Jeff Boss Shares Courage Brands with Forbes Community

Courage Isn’t Reserved For Just Leaders, It’s A Roadmap For Brands.

It’s no secret that if you want to be a more courageous leader, you need to act more courageously. Just as improving self-discipline requires discipline and the only way to focus better is to focus better, leading with courage works the same way. In his new book Return On Courage: A Business Playbook for Courageous Change, Ryan Berman introduces us to courage brands.

When leaders clarify their values and use them as guiding principles for decision making, they find themselves leading with courage. Companies are similar. For example, in 2008 the Domino’s Pizza franchise had a minor challenge: their pizza was awful. This may be equated to showing up to a gunfight with a gun that doesn’t work. To remedy this, the President of Domino’s sent a courageous message to customers and admitted that the company ranked low on product scores—right next to “awful.”

Yet strangely, when people tasted the pizza in somebody else’s box, they enjoyed it. Ultimately, the problem for Domino’s wasn’t just a pizza problem, but a brand problem. To rebuild themselves into a “courage brand,” they unleashed a boldOh Yes We Did” campaign, which conveyed a very important message to customers and shareholders: we listen to you and will fix any problems. As a result, the Domino’s stock has risen over 2000% since 2010.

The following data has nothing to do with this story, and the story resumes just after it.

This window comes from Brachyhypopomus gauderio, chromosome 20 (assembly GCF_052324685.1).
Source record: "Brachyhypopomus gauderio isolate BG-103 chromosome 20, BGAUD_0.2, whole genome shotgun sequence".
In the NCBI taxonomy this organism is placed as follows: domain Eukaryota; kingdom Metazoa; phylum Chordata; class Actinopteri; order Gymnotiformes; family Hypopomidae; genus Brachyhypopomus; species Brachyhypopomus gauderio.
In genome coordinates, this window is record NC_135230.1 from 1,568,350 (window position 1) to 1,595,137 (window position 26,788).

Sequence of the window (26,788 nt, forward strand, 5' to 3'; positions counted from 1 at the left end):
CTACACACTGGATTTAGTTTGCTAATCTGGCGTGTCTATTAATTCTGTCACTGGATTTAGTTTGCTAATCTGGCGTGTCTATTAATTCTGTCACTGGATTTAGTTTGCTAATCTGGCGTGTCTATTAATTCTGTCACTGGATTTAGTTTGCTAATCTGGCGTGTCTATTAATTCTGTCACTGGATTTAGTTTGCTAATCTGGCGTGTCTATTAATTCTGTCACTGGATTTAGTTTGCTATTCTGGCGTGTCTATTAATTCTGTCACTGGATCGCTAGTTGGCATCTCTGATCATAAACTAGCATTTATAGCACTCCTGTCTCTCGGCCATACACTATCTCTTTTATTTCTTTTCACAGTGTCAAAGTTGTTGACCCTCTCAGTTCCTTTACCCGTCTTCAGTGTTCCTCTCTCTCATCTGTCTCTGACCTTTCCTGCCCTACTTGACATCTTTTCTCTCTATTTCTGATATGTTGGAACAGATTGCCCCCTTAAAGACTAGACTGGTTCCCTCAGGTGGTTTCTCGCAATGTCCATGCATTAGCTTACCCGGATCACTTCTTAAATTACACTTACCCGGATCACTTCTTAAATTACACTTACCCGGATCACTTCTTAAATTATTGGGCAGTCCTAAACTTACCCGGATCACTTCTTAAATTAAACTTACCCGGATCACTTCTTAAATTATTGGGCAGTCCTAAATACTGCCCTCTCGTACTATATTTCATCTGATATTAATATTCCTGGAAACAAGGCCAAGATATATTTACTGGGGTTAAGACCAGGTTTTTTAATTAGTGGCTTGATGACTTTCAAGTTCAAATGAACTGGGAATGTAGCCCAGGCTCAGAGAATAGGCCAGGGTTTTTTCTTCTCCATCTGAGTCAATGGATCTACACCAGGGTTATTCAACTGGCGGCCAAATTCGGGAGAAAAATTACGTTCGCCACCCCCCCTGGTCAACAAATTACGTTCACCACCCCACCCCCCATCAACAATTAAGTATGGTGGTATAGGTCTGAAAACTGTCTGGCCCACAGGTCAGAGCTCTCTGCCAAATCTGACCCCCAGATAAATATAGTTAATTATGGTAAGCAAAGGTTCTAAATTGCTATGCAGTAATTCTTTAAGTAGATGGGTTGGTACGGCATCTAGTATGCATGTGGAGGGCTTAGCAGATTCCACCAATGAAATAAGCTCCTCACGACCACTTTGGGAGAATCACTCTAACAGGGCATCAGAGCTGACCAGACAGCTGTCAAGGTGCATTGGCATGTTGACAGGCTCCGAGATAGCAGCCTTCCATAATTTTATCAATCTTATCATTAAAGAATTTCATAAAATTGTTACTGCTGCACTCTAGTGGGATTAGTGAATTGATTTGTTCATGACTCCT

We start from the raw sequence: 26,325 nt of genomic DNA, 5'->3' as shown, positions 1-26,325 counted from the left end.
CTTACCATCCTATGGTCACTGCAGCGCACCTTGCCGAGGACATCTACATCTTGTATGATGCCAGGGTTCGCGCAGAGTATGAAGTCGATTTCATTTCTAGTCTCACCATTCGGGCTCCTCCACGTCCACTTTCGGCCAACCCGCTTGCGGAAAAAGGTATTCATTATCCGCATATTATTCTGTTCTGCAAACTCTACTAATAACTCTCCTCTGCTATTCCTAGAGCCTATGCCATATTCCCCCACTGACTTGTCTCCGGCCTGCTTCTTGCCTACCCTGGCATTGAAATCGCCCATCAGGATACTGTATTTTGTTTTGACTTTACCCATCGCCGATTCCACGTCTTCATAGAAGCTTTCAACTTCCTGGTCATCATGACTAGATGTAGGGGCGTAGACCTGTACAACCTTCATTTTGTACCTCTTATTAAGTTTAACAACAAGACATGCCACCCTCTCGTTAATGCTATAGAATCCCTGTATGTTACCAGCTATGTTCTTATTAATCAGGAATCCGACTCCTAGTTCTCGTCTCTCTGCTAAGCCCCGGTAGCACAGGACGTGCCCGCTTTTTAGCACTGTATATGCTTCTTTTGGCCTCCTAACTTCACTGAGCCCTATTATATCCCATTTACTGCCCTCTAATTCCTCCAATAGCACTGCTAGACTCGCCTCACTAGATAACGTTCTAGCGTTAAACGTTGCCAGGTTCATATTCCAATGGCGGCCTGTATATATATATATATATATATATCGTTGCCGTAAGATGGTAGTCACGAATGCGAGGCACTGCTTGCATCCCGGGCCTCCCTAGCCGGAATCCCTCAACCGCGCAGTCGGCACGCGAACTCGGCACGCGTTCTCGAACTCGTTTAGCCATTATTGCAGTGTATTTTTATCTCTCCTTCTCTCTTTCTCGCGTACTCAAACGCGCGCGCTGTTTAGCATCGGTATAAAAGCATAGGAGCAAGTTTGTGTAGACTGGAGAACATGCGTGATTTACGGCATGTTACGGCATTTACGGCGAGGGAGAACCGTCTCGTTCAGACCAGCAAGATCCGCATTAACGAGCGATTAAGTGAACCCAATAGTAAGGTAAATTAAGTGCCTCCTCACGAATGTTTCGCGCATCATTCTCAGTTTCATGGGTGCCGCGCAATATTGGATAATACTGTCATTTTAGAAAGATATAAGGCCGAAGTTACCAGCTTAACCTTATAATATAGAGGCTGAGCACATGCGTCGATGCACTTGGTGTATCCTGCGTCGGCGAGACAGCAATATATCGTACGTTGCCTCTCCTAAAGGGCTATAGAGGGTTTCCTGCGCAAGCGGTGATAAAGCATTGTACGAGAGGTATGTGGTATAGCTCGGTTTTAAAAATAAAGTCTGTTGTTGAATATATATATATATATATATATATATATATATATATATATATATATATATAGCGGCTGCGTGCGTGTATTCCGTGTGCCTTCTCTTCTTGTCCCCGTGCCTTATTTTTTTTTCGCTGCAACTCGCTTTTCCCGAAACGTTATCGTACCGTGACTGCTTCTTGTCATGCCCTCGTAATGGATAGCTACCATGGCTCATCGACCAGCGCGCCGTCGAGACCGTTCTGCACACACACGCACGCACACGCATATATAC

Clearly, it wasn’t just the brave new campaign that catapulted the company’s stock price, but it was certainly an instigator. Perhaps Aristotle was right when be contended courage to be the first virtue simply because it makes all other virtues possible.

It’s time to shift away from the “heroic” or “courageous leader” paradigm and move towards a community of like-minded people who share a common purpose and commitment to quality—a team. It’s time to forget the notion that a single charismatic individual is going to swoop in and make things better. It’s time for companies to think and do courageous acts together.

In case you’re unfamiliar with what a “courage brand” looks like, here are three of the seven traits Berman believes defines courageous companies:

Courage brands don’t apologize for who they are.

Specifically, they’re not trying to be everything to everyone—they know who they are and who they are not. If you’re unsure why a decision hasn’t been made, it’s probably because values are unclear. Courageous companies make decision making easier—for everyone—because they know what they stand for and what they don’t.

Courage brands inject urgency into a sensible plan.

They create urgency by highlighting the “why this issue/story right now” for everyone to understand. It’s only with a shared context that people can move with the speed of a small team but the decision-making power of the CEO.

Courage brands don’t let fear fester.

Like Domino’s, courage brands tackle scathe issues head-on because they know that fear and animosity grow in the absence of clarity.

Remap your brand through courage and for courage. It’s the only way to stay relevant in today’s market.

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